• by abulafia (7826) on Saturday June 11, 2005 @12:04PM (#12789117)
          Were you trying to shoehorn rails onto an old schema?

          This, I think, is the crux.

          My company has a library, too, that makes certain assumptions about the DB. We're really wicked-fast when using it, when building an app from the gound up. It has hooks for overriding some assumptions, so we can shoe-horn it in to some other projects. But if the DB is hopeless, the game is over, and we have to do things like everyone else.

          And nearly every company out there has a hopelessly messy DB, that can't be refactored because of X, where X is legacy apps, no money, management resistance, [...]

          Hell, even Hibernate/middlegen has a problem related to this: all it takes is one clueless app developer that scorns DB constraints, and you have a Situation that can cost 10s of K to fix.

          Rails is neat (I'm a pretty big perl bigot, and I like it), but it isn't designed for integration. Folks playing around with it should recognize that up front, so that they don't try to do the wrong thing with it.

        • by Cyberax (705495) on Saturday June 11, 2005 @12:21PM (#12789212)
          First, you have some misconeptions about J2EE.

          True, you can't just drop J2EE on your desktop because there's no such _thing_ as J2EE. J2EE is a set of standards (which contains just about everything).

          The only things you need to start developing J2EE applications are: Tomcat (http://jakarta.apache.org/tomcat/index.html [apache.org]), optionally a web-framework (like http://jakarta.apache.org/tapestry/index.html [apache.org]) and you can start developing tomorrow (if you know Java of course) and a decent IDE (http://www.eclipse.org/ [eclipse.org]). It will cost you about $0.

          Java has some metaprogramming featues starting from version 1.5. Right now we're writing application in C++ and Python, so I don't miss metaprogramming features :)

          RoR is extensible, but some features are just very hard to implement: maintaning persistent object identity, complex mappings support, distributed caching and long-running transactions with optimistic locking.

          We had previous expirience in dynamic languages (Python, Perl, PHP). This project was a sort of expirement - we wanted to see what can be done with RoR.
      • Go for zope. All you're mentioning is already built (internal, or extension products):
        workflow, caching, object based database, transaction, etc. I don't know if it's easier than Java, but it's easy enough for me.
      • > Ruby is easier.

        yes

        > Until you try to do something even moderately complex.

        nothing is easy when it's complex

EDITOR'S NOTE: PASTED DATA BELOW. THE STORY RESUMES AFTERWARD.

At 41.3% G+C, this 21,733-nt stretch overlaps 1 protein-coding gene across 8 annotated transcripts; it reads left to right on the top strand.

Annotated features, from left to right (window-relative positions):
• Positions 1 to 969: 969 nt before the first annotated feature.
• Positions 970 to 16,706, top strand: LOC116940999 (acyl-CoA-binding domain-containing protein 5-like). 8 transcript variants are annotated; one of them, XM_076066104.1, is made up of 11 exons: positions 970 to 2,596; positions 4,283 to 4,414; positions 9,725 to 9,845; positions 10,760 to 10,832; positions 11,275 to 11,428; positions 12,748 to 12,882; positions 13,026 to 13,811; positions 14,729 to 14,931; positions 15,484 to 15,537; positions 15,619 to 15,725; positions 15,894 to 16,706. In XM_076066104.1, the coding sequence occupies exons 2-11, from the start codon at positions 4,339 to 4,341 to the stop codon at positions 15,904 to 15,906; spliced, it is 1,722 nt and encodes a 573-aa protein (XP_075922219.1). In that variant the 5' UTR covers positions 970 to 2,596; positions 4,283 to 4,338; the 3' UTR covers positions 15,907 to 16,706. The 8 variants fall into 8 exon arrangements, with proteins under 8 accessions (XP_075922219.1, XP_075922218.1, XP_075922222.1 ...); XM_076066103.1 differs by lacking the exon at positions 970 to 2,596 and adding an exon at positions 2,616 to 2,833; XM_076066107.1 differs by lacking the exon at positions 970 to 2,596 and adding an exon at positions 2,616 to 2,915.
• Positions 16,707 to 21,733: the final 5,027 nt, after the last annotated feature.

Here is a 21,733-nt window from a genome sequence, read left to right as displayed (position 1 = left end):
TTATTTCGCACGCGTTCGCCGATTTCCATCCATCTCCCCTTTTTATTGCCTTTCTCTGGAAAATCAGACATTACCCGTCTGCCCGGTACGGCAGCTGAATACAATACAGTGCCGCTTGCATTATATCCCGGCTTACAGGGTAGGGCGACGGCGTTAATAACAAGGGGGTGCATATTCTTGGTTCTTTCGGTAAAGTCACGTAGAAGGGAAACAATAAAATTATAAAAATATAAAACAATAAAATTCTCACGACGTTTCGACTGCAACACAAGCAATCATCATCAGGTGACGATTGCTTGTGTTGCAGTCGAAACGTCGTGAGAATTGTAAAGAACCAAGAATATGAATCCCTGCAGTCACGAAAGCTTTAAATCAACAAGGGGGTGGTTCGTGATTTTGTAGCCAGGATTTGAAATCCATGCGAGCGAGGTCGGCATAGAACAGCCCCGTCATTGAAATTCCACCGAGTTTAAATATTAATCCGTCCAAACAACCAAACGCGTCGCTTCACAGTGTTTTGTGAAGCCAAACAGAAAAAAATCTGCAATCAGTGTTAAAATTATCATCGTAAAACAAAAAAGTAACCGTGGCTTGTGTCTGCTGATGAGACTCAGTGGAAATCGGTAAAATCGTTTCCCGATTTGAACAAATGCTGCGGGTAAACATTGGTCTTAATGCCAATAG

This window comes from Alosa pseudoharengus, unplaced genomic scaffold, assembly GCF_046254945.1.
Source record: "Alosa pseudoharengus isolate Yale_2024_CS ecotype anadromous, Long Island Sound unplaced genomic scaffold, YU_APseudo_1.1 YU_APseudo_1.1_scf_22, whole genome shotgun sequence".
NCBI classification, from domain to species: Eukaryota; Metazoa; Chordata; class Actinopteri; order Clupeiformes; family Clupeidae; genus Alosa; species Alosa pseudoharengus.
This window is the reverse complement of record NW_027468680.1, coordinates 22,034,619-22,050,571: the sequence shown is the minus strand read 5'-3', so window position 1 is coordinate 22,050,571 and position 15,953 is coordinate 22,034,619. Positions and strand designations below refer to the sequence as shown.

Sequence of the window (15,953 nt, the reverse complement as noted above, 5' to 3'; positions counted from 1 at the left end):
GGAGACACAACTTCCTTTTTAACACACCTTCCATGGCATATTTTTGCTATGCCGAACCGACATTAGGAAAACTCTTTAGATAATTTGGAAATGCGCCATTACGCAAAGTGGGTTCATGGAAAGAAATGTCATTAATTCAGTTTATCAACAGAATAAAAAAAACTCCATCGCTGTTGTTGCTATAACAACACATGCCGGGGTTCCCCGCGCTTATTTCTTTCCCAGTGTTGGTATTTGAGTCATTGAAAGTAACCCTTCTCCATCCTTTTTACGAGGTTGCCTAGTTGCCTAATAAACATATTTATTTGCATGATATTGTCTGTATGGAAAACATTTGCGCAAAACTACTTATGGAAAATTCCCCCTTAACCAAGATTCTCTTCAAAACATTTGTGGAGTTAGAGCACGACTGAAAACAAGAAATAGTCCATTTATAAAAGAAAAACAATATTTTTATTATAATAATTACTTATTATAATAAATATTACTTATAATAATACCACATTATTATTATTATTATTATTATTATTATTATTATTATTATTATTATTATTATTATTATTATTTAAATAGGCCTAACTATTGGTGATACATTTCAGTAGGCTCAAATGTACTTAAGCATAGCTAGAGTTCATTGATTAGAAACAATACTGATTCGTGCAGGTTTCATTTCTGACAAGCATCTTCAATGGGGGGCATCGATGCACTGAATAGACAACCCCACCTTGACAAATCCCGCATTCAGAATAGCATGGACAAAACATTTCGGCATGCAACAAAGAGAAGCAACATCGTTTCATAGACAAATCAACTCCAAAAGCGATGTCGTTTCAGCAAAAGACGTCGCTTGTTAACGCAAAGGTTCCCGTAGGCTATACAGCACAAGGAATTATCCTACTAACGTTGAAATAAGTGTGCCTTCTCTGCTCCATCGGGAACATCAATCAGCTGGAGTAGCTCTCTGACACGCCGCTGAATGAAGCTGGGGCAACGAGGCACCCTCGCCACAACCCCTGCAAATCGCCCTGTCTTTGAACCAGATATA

> caching

        nope, its there

        > transaction support

        yep it's weak.

        > object-relational mapping is inferior

        Isn't any OR mapper slow/bloated and really just a starting point?

        > RoR is nice

        yes :)

        > but it needs lots of polishing and some redesign.

        it's not 1.0 yet

        > In its present state RoR can't be compared with J2EE solutions, they are far more powerfull and _flexible_.

        I don
        • by Some Random Username (873177) on Saturday June 11, 2005 @01:04PM (#12789427) Journal
          I am sick of seeing this excuse. You can't run around the internet screaming how rails is the greatest thing since the wheel, and how it renders java obsolete because its 100x faster to work with, and then say "its not done" when people actually try to use it. If you are ready to hype something and tell everyone how great it is, then you need to be ready to accept criticism too. If we can't compare it yet because it isn't finished, then stop running around telling us how great it is and how we should all be using it.
    • If only Rails applications (and Ruby) could be compiled for the JVM and run in a J2EE application server...

      I guess what I really want is a Java equivalent of Rails. Java On Crutches or something like it.

      P.S. Slashdot just said:
      Slashdot requires you to wait 2 minutes between each successful posting of a comment to allow everyone a fair chance at posting a comment.

      It's been 3 minutes since you last successfully posted a comment

      Fucktards.
    • As a long time J2EE developer, I hear ya. I did a lot of investigation and experimentation with RoR, for the very reasons you listed. I tried out some of the tutorials and was amazed at how fast it was to get something going and how little code/configuration there was to write. I think RoR is on to something, but is way,way off from being anything other than a great prototyping tool right now.

      It uses a lot of assumptions and works best with MySQL. Once you start using it with a legacy database and start

    • I've been working with struts as of late, and although setting things up can be a little tedious, what specifically don't you like about it?
    • Connecting to a database is not susposed to be this easy.



      Neither should it be to wipe out your database by setting the rake testing database to the same as you store your important data in.
  • Substitute for s (Score:2, Interesting)

    by fa2k (881632)
    Can this again help reducing bandwidth consumption in a similar, but prettier way, than html frames?